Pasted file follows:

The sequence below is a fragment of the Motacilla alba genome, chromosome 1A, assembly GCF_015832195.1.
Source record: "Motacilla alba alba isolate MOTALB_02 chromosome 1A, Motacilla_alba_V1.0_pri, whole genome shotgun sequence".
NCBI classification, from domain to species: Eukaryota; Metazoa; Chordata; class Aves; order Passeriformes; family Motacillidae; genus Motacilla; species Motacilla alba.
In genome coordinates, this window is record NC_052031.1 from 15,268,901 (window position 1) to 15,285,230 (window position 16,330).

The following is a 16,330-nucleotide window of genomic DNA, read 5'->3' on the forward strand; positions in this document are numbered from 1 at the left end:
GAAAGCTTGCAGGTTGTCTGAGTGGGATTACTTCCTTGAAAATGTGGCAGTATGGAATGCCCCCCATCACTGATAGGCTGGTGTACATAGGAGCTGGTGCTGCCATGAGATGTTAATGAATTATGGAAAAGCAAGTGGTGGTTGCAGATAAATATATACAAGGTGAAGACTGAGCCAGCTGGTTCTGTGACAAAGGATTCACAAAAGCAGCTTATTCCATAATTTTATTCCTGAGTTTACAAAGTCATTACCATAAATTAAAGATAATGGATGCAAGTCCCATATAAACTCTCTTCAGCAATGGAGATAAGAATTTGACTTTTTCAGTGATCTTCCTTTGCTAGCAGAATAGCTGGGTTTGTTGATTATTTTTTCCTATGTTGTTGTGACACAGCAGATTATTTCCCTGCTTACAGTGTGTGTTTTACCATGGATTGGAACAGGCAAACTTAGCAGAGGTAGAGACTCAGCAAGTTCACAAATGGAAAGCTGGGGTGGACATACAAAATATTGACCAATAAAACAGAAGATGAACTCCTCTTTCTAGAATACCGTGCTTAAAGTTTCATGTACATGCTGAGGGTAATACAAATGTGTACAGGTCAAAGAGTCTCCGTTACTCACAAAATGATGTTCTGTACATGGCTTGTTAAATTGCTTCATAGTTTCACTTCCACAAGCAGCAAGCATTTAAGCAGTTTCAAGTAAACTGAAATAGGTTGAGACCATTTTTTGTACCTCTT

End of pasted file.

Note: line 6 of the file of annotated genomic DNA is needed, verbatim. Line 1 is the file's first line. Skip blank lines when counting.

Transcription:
GAAAGCTTGCAGGTTGTCTGAGTGGGATTACTTCCTTGAAAATGTGGCAGTATGGAATGCCCCCCATCACTGATAGGCTGGTGTACATAGGAGCTGGTGCTGCCATGAGATGTTAATGAATTATGGAAAAGCAAGTGGTGGTTGCAGATAAATATATACAAGGTGAAGACTGAGCCAGCTGGTTCTGTGACAAAGGATTCACAAAAGCAGCTTATTCCATAATTTTATTCCTGAGTTTACAAAGTCATTACCATAAATTAAAGATAATGGATGCAAGTCCCATATAAACTCTCTTCAGCAATGGAGATAAGAATTTGACTTTTTCAGTGATCTTCCTTTGCTAGCAGAATAGCTGGGTTTGTTGATTATTTTTTCCTATGTTGTTGTGACACAGCAGATTATTTCCCTGCTTACAGTGTGTGTTTTACCATGGATTGGAACAGGCAAACTTAGCAGAGGTAGAGACTCAGCAAGTTCACAAATGGAAAGCTGGGGTGGACATACAAAATATTGACCAATAAAACAGAAGATGAACTCCTCTTTCTAGAATACCGTGCTTAAAGTTTCATGTACATGCTGAGGGTAATACAAATGTGTACAGGTCAAAGAGTCTCCGTTACTCACAAAATGATGTTCTGTACATGGCTTGTTAAATTGCTTCATAGTTTCACTTCCACAAGCAGCAAGCATTTAAGCAGTTTCAAGTAAACTGAAATAGGTTGAGACCATTTTTTGTACCTCTT